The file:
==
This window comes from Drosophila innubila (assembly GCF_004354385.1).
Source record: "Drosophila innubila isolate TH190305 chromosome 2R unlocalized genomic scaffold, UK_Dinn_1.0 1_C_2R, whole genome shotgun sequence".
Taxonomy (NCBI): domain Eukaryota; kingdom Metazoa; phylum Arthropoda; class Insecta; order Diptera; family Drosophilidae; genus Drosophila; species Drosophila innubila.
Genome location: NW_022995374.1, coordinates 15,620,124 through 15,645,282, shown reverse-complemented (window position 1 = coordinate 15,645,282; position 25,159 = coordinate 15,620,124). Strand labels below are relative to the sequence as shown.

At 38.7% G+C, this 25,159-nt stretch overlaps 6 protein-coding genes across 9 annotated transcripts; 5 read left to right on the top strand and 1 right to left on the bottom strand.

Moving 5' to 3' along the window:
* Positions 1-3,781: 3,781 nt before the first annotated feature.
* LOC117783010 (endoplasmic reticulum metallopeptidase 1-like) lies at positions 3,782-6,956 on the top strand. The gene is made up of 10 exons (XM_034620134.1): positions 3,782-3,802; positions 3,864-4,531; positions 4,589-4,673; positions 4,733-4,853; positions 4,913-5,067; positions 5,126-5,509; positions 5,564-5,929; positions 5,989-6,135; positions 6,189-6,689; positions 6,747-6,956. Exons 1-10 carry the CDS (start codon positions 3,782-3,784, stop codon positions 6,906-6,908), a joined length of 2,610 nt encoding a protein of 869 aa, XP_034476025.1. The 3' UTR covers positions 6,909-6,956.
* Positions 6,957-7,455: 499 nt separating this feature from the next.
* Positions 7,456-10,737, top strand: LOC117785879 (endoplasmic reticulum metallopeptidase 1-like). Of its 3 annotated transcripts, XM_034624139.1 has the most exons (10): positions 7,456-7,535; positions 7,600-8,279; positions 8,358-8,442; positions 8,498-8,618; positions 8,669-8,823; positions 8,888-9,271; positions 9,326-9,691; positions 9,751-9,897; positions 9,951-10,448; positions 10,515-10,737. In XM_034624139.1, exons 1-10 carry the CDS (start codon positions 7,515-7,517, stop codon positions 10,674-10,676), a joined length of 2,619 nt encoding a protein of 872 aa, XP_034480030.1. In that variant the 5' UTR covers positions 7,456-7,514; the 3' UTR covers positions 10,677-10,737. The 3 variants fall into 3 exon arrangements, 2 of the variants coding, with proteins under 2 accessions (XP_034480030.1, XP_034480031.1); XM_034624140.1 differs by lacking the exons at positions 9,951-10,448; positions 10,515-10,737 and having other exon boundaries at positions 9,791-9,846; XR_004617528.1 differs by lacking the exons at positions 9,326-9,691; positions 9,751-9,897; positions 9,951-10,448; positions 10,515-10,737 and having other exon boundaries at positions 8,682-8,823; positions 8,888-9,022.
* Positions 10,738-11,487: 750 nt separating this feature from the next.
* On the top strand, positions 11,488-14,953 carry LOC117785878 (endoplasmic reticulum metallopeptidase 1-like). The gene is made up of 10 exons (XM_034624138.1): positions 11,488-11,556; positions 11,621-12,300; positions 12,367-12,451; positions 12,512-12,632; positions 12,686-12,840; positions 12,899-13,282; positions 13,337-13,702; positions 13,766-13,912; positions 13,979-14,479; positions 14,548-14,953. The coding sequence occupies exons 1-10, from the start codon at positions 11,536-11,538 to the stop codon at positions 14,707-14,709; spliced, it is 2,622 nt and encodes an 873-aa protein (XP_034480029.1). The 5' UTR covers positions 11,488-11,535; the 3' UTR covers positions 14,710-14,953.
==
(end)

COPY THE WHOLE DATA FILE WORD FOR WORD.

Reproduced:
This window comes from Drosophila innubila (assembly GCF_004354385.1).
Source record: "Drosophila innubila isolate TH190305 chromosome 2R unlocalized genomic scaffold, UK_Dinn_1.0 1_C_2R, whole genome shotgun sequence".
Taxonomy (NCBI): domain Eukaryota; kingdom Metazoa; phylum Arthropoda; class Insecta; order Diptera; family Drosophilidae; genus Drosophila; species Drosophila innubila.
Genome location: NW_022995374.1, coordinates 15,620,124 through 15,645,282, shown reverse-complemented (window position 1 = coordinate 15,645,282; position 25,159 = coordinate 15,620,124). Strand labels below are relative to the sequence as shown.

At 38.7% G+C, this 25,159-nt stretch overlaps 6 protein-coding genes across 9 annotated transcripts; 5 read left to right on the top strand and 1 right to left on the bottom strand.

Moving 5' to 3' along the window:
* Positions 1-3,781: 3,781 nt before the first annotated feature.
* LOC117783010 (endoplasmic reticulum metallopeptidase 1-like) lies at positions 3,782-6,956 on the top strand. The gene is made up of 10 exons (XM_034620134.1): positions 3,782-3,802; positions 3,864-4,531; positions 4,589-4,673; positions 4,733-4,853; positions 4,913-5,067; positions 5,126-5,509; positions 5,564-5,929; positions 5,989-6,135; positions 6,189-6,689; positions 6,747-6,956. Exons 1-10 carry the CDS (start codon positions 3,782-3,784, stop codon positions 6,906-6,908), a joined length of 2,610 nt encoding a protein of 869 aa, XP_034476025.1. The 3' UTR covers positions 6,909-6,956.
* Positions 6,957-7,455: 499 nt separating this feature from the next.
* Positions 7,456-10,737, top strand: LOC117785879 (endoplasmic reticulum metallopeptidase 1-like). Of its 3 annotated transcripts, XM_034624139.1 has the most exons (10): positions 7,456-7,535; positions 7,600-8,279; positions 8,358-8,442; positions 8,498-8,618; positions 8,669-8,823; positions 8,888-9,271; positions 9,326-9,691; positions 9,751-9,897; positions 9,951-10,448; positions 10,515-10,737. In XM_034624139.1, exons 1-10 carry the CDS (start codon positions 7,515-7,517, stop codon positions 10,674-10,676), a joined length of 2,619 nt encoding a protein of 872 aa, XP_034480030.1. In that variant the 5' UTR covers positions 7,456-7,514; the 3' UTR covers positions 10,677-10,737. The 3 variants fall into 3 exon arrangements, 2 of the variants coding, with proteins under 2 accessions (XP_034480030.1, XP_034480031.1); XM_034624140.1 differs by lacking the exons at positions 9,951-10,448; positions 10,515-10,737 and having other exon boundaries at positions 9,791-9,846; XR_004617528.1 differs by lacking the exons at positions 9,326-9,691; positions 9,751-9,897; positions 9,951-10,448; positions 10,515-10,737 and having other exon boundaries at positions 8,682-8,823; positions 8,888-9,022.
* Positions 10,738-11,487: 750 nt separating this feature from the next.
* On the top strand, positions 11,488-14,953 carry LOC117785878 (endoplasmic reticulum metallopeptidase 1-like). The gene is made up of 10 exons (XM_034624138.1): positions 11,488-11,556; positions 11,621-12,300; positions 12,367-12,451; positions 12,512-12,632; positions 12,686-12,840; positions 12,899-13,282; positions 13,337-13,702; positions 13,766-13,912; positions 13,979-14,479; positions 14,548-14,953. The coding sequence occupies exons 1-10, from the start codon at positions 11,536-11,538 to the stop codon at positions 14,707-14,709; spliced, it is 2,622 nt and encodes an 873-aa protein (XP_034480029.1). The 5' UTR covers positions 11,488-11,535; the 3' UTR covers positions 14,710-14,953.